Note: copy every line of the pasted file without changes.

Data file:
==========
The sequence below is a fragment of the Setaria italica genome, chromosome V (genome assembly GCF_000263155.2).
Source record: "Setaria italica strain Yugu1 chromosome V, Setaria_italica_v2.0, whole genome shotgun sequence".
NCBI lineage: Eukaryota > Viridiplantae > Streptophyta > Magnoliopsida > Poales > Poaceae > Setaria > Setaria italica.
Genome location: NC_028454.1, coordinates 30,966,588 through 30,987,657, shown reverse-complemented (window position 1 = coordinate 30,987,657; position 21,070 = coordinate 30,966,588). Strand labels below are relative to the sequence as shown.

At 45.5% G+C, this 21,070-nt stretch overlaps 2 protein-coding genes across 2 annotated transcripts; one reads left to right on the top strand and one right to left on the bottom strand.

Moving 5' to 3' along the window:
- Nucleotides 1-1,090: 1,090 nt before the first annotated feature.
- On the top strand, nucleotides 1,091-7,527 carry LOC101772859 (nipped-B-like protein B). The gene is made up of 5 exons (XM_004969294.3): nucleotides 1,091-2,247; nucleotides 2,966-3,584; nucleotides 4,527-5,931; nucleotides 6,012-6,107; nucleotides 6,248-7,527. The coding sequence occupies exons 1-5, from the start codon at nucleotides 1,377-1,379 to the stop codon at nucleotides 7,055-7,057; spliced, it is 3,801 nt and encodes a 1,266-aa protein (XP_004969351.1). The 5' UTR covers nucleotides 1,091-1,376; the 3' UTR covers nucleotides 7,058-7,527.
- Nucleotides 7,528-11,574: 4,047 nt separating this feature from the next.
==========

The sequence below is a fragment of the Setaria italica genome, chromosome V (genome assembly GCF_000263155.2).
Source record: "Setaria italica strain Yugu1 chromosome V, Setaria_italica_v2.0, whole genome shotgun sequence".
NCBI lineage: Eukaryota > Viridiplantae > Streptophyta > Magnoliopsida > Poales > Poaceae > Setaria > Setaria italica.
Genome location: NC_028454.1, coordinates 30,966,588 through 30,987,657, shown reverse-complemented (window position 1 = coordinate 30,987,657; position 21,070 = coordinate 30,966,588). Strand labels below are relative to the sequence as shown.

At 45.5% G+C, this 21,070-nt stretch overlaps 2 protein-coding genes across 2 annotated transcripts; one reads left to right on the top strand and one right to left on the bottom strand.

Moving 5' to 3' along the window:
- Nucleotides 1-1,090: 1,090 nt before the first annotated feature.
- On the top strand, nucleotides 1,091-7,527 carry LOC101772859 (nipped-B-like protein B). The gene is made up of 5 exons (XM_004969294.3): nucleotides 1,091-2,247; nucleotides 2,966-3,584; nucleotides 4,527-5,931; nucleotides 6,012-6,107; nucleotides 6,248-7,527. The coding sequence occupies exons 1-5, from the start codon at nucleotides 1,377-1,379 to the stop codon at nucleotides 7,055-7,057; spliced, it is 3,801 nt and encodes a 1,266-aa protein (XP_004969351.1). The 5' UTR covers nucleotides 1,091-1,376; the 3' UTR covers nucleotides 7,058-7,527.
- Nucleotides 7,528-11,574: 4,047 nt separating this feature from the next.